ROME — The Food and Agriculture Organization of the United Nations said the F.A.O. Food Price Index was 192.3 in October, down 0.4 points, or 0.2%, from September. It was the seventh consecutive monthly decline, but the 0.2% drop was in sharp contrast to the steep declines of 3% in each of the past two months.
“A firming of international prices of oils and, especially, of sugar, compensated for a retreat of dairy and meat, while cereal prices remained stable around their relatively low September value,” the F.A.O. said.
The F.A.O. Cereal Price Index was at 178.4 points in October, up 0.5 points from 177.9 points in September, but down 18.2 points, or 9.3%, from October 2013.
“After five months of steep falls, international prices of wheat and coarse grains firmed slightly in October, supported by harvest delays in the United States (maize) and deteriorating prospects in Australia (wheat),” the F.A.O. said. “On the other hand, rice prices tended to soften on newly harvested supplies and a slowing pace of sales.”
The Meat Price Index averaged 208.9 points, down 2.3 points from 211.2 points in September, reflecting lower bovine meat and pig meat prices. Despite the month-over-month decline, the F.A.O. said quotations for most types of meat remained at historic highs, and the Meat Price Index was 21.6 points, or 11.5%, above its corresponding level in 2013.
The Dairy Price Index averaged 184.3 points, down 3.5 points from September. The F.A.O. said quotations for butter and whole and skimmed milk powder fell, while those for cheese were unchanged. The decline in October represented the eighth consecutive monthly decline, bringing the Dairy Price Index to its lowest level since August 2012.
The Sugar Price Index averaged 237.6 points in October, up 9.5 points from 228.1 points in September.
“Last month’s rebounding mainly followed reports of a smaller-than-expected sugarcane crop in drought-affected areas in Brazil,” the F.A.O. said. “However, against a backdrop of ample supplies, international sugar prices remain more than 10% below their level in October 2013.”
The Vegetable Oil Price Index was 163.7 points in October, up 1.7 points from September, ending a string of month-over-month declines dating back to April.
“Palm oil strongly contributed to the reversal, as production slowdowns in Malaysia and Indonesia, combined with a revival in global import demand caused palm oil prices to strengthen after six consecutive months of contraction,” the F.A.O. said. “Sunflower seed quotations also rose, mostly reflecting smaller than anticipated harvests in the Black Sea region. By contrast, soyoil prices weakened further, still driven by the prospect of ample availabilities.”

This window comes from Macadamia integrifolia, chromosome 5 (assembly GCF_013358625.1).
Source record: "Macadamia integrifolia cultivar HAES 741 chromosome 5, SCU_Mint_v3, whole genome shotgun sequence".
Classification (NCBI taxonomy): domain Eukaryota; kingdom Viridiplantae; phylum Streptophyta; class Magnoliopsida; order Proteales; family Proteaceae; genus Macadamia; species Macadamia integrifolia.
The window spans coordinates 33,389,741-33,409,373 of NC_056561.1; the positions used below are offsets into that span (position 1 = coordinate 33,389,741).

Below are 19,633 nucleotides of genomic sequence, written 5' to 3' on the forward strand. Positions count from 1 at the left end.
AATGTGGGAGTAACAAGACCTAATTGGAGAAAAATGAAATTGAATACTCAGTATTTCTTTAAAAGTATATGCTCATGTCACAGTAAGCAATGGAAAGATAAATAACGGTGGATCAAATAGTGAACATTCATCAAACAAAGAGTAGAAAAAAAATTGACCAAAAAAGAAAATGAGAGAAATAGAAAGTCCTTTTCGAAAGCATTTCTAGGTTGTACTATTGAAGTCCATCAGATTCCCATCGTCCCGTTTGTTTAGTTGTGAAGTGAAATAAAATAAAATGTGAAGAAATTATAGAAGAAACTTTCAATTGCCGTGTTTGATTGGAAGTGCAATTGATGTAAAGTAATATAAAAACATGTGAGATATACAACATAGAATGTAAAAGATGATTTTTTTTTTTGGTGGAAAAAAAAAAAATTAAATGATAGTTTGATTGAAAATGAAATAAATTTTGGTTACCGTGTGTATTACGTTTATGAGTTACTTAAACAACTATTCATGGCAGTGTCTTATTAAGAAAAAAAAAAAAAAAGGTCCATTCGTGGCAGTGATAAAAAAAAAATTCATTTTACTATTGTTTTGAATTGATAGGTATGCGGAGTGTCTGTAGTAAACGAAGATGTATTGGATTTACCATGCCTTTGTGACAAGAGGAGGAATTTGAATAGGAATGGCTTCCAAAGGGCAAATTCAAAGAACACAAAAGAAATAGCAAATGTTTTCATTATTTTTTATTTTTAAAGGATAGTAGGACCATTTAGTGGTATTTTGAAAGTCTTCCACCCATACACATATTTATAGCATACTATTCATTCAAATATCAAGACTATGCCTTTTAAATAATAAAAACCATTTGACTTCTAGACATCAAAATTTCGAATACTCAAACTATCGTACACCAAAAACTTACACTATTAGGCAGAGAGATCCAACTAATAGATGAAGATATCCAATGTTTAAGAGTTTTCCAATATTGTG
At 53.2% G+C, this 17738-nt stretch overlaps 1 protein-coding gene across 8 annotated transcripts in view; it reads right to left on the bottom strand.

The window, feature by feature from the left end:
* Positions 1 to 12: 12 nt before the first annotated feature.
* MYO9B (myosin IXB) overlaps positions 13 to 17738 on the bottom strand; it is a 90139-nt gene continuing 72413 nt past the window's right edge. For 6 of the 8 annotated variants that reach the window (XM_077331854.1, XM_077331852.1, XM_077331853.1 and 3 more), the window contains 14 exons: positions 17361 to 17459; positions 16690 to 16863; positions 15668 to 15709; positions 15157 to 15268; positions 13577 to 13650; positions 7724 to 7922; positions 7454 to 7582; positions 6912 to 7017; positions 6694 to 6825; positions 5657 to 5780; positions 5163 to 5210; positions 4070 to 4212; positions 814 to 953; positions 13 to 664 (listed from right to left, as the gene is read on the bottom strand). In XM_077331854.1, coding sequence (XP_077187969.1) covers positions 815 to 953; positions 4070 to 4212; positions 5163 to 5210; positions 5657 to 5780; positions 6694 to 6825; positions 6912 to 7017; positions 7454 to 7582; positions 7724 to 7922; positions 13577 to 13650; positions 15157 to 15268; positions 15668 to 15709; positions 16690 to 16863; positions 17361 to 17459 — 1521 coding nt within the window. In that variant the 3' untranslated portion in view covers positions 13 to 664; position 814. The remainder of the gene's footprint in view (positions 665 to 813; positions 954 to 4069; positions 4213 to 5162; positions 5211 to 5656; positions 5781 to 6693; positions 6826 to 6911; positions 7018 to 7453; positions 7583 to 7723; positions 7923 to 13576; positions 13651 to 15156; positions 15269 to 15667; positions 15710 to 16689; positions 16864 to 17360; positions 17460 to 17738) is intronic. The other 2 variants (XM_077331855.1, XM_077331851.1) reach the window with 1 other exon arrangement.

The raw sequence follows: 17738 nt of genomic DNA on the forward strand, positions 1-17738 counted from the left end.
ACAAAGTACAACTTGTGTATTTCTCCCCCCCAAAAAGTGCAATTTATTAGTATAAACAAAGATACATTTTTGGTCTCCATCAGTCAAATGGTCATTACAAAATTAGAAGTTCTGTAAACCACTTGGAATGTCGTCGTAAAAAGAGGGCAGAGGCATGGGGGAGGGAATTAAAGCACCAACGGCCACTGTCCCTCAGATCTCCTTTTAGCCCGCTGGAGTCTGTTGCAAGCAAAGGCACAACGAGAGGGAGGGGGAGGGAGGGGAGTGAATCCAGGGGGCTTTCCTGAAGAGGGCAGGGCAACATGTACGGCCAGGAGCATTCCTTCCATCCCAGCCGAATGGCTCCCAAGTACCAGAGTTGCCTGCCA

The Food Price Index consists of the average of five commodity group price indices weighted with the average export shares of each of the groups for 2002-04. In total, 73 commodity quotations considered by F.A.O. commodity specialists as representing the international prices of the food commodities are included in the overall index.
The F.A.O. also released its Cereal Supply and Demand Brief, noting bumper crops may boost global cereal stocks to a 15-year high. The organization trimmed its forecast for 2014 world cereal production by about one million tonnes from October. At 2,522 million tonnes, the full year production figure would be 3.7 million tonnes below 2013’s record output, the F.A.O. said.
The F.A.O. indicated the downward revision reflected a dimmer outlook for China’s maize production, which more than offset upward revisions of maize output figures in the United States. World maize production is expected to reach 1,014 million tonnes, down about 3.6 million tonnes from the F.A.O.’s earlier forecast but still 3.8 million tonnes above last year’s peak.
Meanwhile, the forecast for global wheat production was raised by 4 million tonnes to 722.6 million tonnes, reflecting larger production in the European Union and Ukraine than previously expected.
The forecast for rice production held at 496.3 million tonnes, unchanged from the October forecast but 0.3% below 2013. If the forecast holds it would be the first decline in global rice production since 2009, the F.A.O. said.
Global cereal utilization in 2014/15 is forecast at 2,459 million tonnes, up 1.7% from 2013/14.“Most of the anticipated increase is expected to concern feed use of cereals, which is foreseen to rise by 2.6% to 874 million tonnes,” the F.A.O. said. “The predicted expansion is largely driven by this season’s ample supplies and lower prices. Even in the case of wheat, which is mainly a food crop, feed use is set to grow significantly, by 6.6%, reflecting large quantities of low quality feed wheat in markets. Total use of cereals for direct human consumption is set to expand by 0.9% in 2014/15, to 1,104 million tonnes, which would result in global per caput consumption remaining stable at around 153 kg. Industrial use of cereals is expected to remain generally steady, with use of grains for biofuel production (mostly ethanol) unchanged from the previous season.”